# Why isn't the Ito integral just the Riemann-Stieltjes integral?

Why isn't the Ito integral just the Riemann-Stieltjes integral?

What I mean is, given a continuous function $f$, some path of standard brownian motion $B$, and the integral:

$$\int_0^Tf(t)\;dB(t).$$

So what if we can't apply the change of variables formula to make sense of

$$\int_0^Tf(t)B'(t)\;dt,$$

the Riemann-Stieltjes integral never required differentiability of the integrator anyways.

Is there a reason to distinguish the Ito integral from the Riemann-Stieltjes integral above and beyond the need to develop a theory (Ito Calculus) to get around all the problems caused by the failure of change of variables?

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It seems from your question that you think the only reason why $\int _0^T f(t) dB(t)$ as a Riemann Stieltjes integral doesn't work is because CoV doesn't work. But in fact the integrator in Riemann Stieltjes (the function you use to integrate with) needs to satisfy some nice properties which the Brownian motion do not. –  Henrik Jun 22 '13 at 8:34
You just mean not differentiable a.e.? Also don't basically all the nice properties of the Riemann Integral which don't work for the Ito integral end up following from CoV in some way or another? I mean it's all the MVT in the end. –  Thoth Jun 22 '13 at 8:36
Hmm. yea basicly. Usually one says it is not of bounded variation but the two concepts are very much related. See this link for what the integrator must satisfy: encyclopediaofmath.org/index.php/Stieltjes_integral (the brownian motion does not satisfy any of those conditions). I don't know much about regular calculus :p –  Henrik Jun 22 '13 at 8:39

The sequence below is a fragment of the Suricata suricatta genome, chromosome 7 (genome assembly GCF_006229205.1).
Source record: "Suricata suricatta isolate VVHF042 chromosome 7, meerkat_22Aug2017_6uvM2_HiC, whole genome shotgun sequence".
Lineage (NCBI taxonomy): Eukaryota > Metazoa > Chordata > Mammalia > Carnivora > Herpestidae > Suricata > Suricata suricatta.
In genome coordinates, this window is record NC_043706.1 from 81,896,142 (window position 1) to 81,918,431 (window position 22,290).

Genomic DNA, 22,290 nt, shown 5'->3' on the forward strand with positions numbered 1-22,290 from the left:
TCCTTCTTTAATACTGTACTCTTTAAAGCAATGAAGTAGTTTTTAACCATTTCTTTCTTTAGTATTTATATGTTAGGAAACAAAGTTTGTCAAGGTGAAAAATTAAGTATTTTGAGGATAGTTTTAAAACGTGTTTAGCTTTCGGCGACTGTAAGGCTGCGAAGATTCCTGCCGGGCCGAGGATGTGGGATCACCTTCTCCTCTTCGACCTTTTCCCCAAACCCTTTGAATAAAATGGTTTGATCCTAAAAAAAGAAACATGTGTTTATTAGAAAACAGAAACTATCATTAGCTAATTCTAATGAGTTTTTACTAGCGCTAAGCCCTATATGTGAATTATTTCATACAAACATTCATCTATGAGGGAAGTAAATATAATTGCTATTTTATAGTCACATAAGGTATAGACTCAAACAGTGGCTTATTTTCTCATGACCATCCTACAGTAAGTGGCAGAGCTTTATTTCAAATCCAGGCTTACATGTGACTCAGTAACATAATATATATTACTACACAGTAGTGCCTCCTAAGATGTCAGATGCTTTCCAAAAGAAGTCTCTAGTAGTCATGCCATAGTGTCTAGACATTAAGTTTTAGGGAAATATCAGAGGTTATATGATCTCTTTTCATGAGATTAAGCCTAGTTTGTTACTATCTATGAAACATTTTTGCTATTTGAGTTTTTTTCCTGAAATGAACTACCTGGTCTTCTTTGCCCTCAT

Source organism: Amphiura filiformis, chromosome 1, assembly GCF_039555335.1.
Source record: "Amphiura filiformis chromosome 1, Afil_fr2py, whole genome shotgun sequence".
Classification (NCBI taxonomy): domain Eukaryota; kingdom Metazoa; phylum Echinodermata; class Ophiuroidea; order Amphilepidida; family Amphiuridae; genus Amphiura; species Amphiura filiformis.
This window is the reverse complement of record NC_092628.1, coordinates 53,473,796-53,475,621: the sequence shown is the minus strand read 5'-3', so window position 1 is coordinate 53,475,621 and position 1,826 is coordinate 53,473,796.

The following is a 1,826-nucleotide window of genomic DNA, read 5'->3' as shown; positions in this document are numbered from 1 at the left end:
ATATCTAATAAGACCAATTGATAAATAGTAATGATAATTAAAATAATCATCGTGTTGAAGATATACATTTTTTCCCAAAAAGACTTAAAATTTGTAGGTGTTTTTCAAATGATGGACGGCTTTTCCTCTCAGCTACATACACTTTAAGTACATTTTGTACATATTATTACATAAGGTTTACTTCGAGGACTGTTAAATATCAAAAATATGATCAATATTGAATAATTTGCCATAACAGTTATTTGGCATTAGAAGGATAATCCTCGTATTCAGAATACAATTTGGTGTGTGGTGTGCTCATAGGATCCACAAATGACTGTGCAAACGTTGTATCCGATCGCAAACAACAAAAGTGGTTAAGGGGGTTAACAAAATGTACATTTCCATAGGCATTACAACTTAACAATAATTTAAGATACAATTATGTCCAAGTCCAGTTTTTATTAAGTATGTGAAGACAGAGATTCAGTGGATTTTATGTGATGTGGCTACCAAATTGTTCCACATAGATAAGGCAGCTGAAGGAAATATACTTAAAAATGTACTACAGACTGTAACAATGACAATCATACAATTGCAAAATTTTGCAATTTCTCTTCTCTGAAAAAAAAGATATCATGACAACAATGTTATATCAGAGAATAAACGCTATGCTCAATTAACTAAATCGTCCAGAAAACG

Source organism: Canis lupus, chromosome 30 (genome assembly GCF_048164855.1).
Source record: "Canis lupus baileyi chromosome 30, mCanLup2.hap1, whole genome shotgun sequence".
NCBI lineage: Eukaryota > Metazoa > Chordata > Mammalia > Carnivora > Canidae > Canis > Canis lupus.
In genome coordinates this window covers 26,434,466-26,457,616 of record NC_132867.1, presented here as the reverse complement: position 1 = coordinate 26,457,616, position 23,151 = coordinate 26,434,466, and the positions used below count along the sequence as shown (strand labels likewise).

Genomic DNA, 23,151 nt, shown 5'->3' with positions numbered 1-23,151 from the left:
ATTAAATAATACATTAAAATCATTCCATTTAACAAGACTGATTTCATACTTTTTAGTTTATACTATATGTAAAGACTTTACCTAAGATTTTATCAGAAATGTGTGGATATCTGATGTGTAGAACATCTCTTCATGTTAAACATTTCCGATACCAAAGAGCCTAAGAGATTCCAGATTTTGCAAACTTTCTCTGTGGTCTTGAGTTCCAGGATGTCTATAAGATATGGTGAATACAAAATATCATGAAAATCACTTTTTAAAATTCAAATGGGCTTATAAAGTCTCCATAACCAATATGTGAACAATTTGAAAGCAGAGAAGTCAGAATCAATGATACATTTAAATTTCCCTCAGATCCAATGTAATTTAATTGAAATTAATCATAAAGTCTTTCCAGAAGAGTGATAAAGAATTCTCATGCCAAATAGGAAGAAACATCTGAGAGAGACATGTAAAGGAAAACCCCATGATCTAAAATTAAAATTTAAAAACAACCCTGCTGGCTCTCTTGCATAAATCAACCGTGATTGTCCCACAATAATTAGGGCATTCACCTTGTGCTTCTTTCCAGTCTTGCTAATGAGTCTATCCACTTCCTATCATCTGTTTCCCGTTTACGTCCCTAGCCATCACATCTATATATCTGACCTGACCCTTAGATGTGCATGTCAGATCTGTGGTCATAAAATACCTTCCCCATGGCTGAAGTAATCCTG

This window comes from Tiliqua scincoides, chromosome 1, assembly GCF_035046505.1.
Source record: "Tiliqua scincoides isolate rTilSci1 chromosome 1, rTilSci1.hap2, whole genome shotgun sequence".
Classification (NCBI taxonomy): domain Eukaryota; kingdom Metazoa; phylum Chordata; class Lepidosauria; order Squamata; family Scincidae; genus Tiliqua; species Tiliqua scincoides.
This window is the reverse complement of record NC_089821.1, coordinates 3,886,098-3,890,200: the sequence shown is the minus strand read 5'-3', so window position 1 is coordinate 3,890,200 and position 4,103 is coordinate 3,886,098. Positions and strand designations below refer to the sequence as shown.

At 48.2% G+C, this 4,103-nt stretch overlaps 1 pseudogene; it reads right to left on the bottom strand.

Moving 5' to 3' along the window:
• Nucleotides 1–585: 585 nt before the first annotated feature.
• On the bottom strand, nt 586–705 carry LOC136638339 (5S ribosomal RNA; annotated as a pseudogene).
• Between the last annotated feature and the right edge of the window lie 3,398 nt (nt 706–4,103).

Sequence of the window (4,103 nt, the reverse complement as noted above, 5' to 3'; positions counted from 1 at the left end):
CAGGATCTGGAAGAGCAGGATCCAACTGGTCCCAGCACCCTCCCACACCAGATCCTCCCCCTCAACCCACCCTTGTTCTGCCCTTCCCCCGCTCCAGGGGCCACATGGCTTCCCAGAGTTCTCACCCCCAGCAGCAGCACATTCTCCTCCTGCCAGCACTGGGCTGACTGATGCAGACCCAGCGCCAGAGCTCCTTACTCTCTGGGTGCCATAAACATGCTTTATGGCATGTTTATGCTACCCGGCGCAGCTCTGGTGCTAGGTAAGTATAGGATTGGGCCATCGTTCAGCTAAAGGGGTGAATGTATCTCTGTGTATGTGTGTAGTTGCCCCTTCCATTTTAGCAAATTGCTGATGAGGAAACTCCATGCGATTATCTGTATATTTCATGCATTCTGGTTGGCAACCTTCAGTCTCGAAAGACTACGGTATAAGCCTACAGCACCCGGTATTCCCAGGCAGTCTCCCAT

First of all, Brownian motion is almost surely nondifferentiable meaning that you can't just apply the rule you cite to Stieltjes integrals.

Second, in essence the Ito integral is Riemann Stieltjes integration when you observe the path of Brownian motion, but not entirely. You can think of it as Stieltjes integration where the "integrator" as you call it has an extra variable of dependence, in this case on the probability space of realizable Brownian paths. Specifically $B_t$ is a random variable. The definition is then essentially the same as its a limit over partitions. However Brownian motion is not of bounded variation so you cannot apply the usual definitions of Riemann Stieltjes to evaluate the integrals along some realized path. In particular you get the integral evaluated as a limit of sums over partitions converges in probability.

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I know you can't apply CoV rule I said that, also if you're devonfangs I'll eat my shoe –  Thoth Jun 22 '13 at 8:28
But generally when we take the Ito Integral we usually imagine this extra variable of dependence as fixed right? –  Thoth Jun 22 '13 at 8:42
@angry: not quite. You could if its of bounded variation but its not. That's why you need to interpret the limit in terms of convergence in probability. –  Alex R. Jun 22 '13 at 8:53
So what you're saying is that as $|\Pi|\rightarrow 0$, $\sum_{\Pi}f(x_i)(B(x_i)-B(x_{i-1}))$ will converge to different values depending on the choice of partition sequence $\Pi$ with some positive probability? but that it will weakly converge to the same value no matter $\Pi$? –  Thoth Jun 22 '13 at 8:55

You can't simply integrate with regards to Brownian motion pathwise because it's not of bounded variation (because such functions are differentiable almost everywhere) and functions of bounded variation are precisely those with respect to which you can compute the Riemann–Stieltjes integrals.

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So are you saying that the upper and lower sums will depend on the choice of the sequence of partitions? I was under the impression that that part still worked for Brownian Motion. –  Thoth Jun 22 '13 at 8:46
If the function is not of bounded variation, there is no easy way to control what is happening with your sums (for all you know, it might diverge, or converge to different things depending on the choice of sequence of partitions). The upshot is that you cannot make sense of the limit those sums pointwise, but only as random variables (they converge in probability). –  Joel Cohen Jun 22 '13 at 9:00